Saturday

26th Sep 2020

Agenda

Banking resolution and US trade feature next WEEK

  • How and when banks should be wound down is on the agenda next week (Photo: snorski)

The European Commission is on Wednesday to unveil proposals for the creation of a single bank resolution mechanism, a controversial step towards full banking union.

The plans will lay out how to wind up a failing bank and come after EU leaders agreed that the eurozone should have a single bank supervisor in 2014 to ensure that lenders do not get into difficulties in the first place.

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A recent paper by France and Germany envisioned only loose rules on winding up banks although several politicians, particularly in the European Parliament, say this is not enough. Little is expected to happen with the proposals until after the German federal elections in September.

Eurozone finance ministers will meet Monday to decide on whether Greece is making enough reform progress, amid reports that lenders have been considering not paying the country its next bailout tranche.

The meeting also comes amid heightened tension in the single currency area as markets put pressure on Portugal, where the government is wobbling due to popular malcontent with austerity measures.

This issue is expected to come up when European Central Bank Mario Draghi appears before the monetary affairs committee in the European Parliament on Monday.

The commission will Wednesday unveil a multi-billion-euro investment package to boost research and innovation in areas such as innovative medicines and aeronautics.

Students will be the focus on Monday when the annual statistics from the exchange programme Erasmus are published. Each year about 250,000 students study abroad, with the Erasmus fund to be boosted by about 40 percent, to €14.5 billion, in the next longterm budget (2014-2020).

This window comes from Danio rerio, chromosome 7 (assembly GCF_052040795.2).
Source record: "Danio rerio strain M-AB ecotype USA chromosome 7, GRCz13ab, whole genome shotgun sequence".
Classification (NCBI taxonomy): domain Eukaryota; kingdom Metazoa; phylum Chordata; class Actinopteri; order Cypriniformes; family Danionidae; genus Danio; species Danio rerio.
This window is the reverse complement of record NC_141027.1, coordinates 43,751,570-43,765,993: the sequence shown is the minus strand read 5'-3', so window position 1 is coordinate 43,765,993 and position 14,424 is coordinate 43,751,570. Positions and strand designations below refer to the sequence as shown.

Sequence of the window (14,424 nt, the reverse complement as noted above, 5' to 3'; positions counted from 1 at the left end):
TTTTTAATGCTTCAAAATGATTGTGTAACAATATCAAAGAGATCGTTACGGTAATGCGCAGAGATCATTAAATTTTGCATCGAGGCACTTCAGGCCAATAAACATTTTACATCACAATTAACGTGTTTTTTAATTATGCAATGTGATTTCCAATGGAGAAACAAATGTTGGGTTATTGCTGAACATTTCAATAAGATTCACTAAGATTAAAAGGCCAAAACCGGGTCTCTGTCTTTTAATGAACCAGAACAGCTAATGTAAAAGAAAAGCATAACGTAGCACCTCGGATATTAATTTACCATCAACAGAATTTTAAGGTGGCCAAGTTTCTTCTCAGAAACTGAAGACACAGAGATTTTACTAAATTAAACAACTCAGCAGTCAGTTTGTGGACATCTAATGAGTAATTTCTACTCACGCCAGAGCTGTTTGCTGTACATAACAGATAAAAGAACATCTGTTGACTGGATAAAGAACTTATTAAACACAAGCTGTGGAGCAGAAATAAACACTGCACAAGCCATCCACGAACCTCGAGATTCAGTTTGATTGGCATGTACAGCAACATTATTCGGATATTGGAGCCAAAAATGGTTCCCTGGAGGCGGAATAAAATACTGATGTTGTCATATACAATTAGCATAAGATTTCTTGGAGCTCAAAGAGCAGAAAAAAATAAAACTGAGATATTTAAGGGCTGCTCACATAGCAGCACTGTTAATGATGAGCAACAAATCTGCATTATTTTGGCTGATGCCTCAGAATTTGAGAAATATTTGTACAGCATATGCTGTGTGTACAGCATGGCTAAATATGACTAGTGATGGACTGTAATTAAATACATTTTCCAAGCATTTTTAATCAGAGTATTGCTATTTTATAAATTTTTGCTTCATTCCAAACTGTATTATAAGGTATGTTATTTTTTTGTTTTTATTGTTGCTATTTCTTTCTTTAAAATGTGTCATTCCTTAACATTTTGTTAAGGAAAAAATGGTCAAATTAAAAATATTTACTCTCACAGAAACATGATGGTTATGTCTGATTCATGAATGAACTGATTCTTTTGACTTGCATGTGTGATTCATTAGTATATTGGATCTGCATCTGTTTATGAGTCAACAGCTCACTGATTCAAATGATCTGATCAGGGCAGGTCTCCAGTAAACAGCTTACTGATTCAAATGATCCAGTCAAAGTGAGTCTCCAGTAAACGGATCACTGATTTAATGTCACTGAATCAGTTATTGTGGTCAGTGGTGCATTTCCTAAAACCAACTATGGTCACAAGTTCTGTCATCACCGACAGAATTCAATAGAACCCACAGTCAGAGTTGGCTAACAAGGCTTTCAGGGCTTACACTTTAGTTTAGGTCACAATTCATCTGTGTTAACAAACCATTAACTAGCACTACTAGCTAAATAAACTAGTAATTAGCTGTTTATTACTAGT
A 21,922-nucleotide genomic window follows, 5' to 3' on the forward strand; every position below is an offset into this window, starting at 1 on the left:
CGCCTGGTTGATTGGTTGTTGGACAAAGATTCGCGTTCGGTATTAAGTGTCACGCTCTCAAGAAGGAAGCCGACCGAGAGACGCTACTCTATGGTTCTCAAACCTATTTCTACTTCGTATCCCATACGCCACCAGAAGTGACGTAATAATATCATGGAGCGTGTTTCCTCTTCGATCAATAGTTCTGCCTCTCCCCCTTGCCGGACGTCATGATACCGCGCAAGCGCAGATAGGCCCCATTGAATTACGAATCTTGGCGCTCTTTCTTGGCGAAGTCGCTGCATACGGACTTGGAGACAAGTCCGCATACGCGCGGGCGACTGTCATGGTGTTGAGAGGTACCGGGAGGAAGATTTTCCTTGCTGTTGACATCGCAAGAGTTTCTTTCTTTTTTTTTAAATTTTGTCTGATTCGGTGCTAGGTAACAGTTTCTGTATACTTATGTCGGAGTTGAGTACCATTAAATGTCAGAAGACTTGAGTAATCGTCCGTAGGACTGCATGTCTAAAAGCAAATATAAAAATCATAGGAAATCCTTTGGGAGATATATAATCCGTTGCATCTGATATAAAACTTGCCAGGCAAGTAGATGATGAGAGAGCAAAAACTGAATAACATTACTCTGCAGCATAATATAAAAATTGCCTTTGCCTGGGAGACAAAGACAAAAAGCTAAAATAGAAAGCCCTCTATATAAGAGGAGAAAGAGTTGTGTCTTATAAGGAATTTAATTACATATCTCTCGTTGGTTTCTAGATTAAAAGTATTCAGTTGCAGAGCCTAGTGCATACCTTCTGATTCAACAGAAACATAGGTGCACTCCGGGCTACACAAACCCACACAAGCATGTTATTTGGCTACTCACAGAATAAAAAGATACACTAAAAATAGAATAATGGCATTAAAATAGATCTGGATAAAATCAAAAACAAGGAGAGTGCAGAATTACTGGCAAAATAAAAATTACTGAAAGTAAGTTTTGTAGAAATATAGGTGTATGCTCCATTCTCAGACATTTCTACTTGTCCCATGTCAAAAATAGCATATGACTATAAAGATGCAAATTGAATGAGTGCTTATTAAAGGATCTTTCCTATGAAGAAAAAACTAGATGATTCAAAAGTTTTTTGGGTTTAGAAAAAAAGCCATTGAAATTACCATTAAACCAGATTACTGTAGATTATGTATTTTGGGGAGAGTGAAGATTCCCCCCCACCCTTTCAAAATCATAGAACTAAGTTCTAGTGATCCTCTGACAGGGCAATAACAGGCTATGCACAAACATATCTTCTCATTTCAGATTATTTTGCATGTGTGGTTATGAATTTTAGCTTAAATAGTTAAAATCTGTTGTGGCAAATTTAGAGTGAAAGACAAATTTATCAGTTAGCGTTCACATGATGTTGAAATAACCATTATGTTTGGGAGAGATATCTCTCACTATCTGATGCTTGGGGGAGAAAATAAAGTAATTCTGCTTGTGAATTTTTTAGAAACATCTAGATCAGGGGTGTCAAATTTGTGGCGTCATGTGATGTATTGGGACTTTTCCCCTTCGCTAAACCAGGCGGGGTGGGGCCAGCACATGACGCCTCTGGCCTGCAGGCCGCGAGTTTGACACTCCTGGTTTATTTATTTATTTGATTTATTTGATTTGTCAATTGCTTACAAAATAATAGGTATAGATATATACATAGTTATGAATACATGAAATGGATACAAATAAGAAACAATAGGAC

MEPs in the regional development committee are Wednesday due to vote on five reports on legislative proposals to reform how aid is given to the EU's poorer regions. The commission has proposed rules that would require investments to focus on small businesses, research and innovation.

The legal affairs committee will vote on draft rules on improving the management of music royalty collecting societies.

The civil liberties committee will the same day discuss the setting up of a committee inquiry into US surveillance activities. It will come two days after EU and the US officials meet to discuss whether Washington's data snooping, which extended to European citizens, breached privacy laws.

Officials from both sides will also Monday kick off talks on free trade between the EU and the US after Washington and Brussels decided that the potential benefits of a trade deal should not be derailed by the snooping revelations by US whistleblower Edward Snowden.

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